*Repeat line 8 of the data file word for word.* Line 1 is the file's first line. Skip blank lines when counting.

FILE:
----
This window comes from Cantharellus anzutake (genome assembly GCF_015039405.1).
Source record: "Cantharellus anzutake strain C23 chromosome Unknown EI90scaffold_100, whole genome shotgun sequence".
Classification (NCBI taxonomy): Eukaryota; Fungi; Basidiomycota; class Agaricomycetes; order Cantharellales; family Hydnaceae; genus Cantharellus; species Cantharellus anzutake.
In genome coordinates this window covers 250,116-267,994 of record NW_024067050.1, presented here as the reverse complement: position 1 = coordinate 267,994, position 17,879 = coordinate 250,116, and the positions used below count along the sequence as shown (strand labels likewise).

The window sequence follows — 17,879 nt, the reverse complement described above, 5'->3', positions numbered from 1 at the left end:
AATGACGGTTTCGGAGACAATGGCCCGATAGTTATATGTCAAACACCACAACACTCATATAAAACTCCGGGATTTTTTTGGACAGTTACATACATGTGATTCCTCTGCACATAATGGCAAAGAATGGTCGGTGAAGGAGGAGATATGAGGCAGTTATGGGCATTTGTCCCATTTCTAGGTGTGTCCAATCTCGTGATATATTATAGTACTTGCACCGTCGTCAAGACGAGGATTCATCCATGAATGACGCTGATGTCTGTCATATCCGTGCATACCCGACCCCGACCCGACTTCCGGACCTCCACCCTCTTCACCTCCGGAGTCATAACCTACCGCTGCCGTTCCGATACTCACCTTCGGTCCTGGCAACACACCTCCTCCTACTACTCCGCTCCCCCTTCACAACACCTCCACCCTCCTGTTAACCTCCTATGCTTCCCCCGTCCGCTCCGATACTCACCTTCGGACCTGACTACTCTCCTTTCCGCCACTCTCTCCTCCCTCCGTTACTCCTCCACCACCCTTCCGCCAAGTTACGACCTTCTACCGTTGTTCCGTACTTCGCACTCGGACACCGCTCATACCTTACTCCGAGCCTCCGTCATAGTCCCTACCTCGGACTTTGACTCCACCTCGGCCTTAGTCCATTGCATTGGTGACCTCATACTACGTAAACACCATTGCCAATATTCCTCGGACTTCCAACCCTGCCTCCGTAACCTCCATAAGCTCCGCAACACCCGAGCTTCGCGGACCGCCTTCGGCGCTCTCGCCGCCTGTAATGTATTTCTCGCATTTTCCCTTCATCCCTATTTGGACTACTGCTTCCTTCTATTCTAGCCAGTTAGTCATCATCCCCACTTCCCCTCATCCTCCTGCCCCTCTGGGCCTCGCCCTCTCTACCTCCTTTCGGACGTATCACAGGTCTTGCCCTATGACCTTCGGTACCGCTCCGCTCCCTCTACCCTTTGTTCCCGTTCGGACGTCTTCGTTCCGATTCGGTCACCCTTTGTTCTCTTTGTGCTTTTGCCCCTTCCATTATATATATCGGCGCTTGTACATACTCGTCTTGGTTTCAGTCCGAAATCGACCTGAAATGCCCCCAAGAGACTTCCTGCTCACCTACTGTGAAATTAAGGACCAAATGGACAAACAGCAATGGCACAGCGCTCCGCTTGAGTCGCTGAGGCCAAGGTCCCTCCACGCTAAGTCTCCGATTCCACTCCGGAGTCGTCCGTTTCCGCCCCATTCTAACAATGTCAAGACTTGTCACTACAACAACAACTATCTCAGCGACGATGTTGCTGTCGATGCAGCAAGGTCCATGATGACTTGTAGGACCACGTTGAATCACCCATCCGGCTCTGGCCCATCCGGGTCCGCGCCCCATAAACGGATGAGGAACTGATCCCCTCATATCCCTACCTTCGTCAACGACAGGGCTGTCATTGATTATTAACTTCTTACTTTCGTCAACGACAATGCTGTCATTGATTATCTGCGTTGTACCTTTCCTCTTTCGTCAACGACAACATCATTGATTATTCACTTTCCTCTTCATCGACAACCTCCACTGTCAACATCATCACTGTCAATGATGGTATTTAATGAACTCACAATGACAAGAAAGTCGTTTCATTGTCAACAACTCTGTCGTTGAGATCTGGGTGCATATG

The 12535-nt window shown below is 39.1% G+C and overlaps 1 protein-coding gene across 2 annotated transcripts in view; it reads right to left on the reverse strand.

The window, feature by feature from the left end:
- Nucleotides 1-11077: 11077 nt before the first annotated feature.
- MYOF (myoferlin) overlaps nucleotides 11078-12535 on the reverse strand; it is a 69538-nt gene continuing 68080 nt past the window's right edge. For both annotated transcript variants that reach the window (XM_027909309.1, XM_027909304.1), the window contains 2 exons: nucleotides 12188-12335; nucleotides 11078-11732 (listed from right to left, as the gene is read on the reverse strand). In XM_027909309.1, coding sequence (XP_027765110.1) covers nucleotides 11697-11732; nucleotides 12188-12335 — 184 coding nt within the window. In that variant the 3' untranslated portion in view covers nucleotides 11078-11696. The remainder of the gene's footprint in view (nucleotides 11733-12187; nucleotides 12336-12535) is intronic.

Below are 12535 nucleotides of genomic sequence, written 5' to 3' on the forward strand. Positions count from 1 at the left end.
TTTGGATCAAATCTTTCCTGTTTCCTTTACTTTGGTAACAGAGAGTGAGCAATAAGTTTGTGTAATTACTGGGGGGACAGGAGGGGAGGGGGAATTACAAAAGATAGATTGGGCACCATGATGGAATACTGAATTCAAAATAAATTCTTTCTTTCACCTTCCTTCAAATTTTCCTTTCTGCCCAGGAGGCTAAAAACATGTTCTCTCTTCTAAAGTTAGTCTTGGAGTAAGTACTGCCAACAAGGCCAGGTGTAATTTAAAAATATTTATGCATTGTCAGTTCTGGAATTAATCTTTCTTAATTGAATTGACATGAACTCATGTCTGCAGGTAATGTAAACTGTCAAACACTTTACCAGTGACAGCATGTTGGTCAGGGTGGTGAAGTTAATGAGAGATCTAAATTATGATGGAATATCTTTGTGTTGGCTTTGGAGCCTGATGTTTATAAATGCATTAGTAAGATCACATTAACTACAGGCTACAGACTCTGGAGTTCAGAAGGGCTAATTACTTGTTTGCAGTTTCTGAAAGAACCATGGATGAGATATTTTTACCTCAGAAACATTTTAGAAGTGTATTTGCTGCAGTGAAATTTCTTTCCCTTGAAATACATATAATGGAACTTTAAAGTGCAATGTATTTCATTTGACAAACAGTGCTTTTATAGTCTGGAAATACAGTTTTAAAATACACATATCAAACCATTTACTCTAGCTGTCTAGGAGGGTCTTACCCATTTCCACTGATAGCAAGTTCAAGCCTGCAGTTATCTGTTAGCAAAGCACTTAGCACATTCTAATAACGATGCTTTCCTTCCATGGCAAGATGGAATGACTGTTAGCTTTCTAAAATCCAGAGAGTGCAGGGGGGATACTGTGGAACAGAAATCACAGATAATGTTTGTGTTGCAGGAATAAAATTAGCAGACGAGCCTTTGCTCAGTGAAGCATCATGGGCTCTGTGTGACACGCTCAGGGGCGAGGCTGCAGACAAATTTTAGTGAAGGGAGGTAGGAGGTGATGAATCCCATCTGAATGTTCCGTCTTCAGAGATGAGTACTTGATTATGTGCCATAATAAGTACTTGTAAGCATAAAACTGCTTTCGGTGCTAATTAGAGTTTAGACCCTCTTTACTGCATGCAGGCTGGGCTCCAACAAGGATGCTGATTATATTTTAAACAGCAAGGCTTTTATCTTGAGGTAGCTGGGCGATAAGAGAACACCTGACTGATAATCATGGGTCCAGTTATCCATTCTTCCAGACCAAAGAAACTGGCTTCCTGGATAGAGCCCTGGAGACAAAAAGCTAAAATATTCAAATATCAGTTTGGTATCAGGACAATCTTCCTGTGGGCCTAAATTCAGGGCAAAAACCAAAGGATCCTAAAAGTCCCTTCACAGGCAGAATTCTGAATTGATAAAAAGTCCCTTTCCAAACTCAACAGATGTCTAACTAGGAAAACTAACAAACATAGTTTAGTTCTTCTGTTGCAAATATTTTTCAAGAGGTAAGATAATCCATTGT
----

The window, feature by feature from the left end: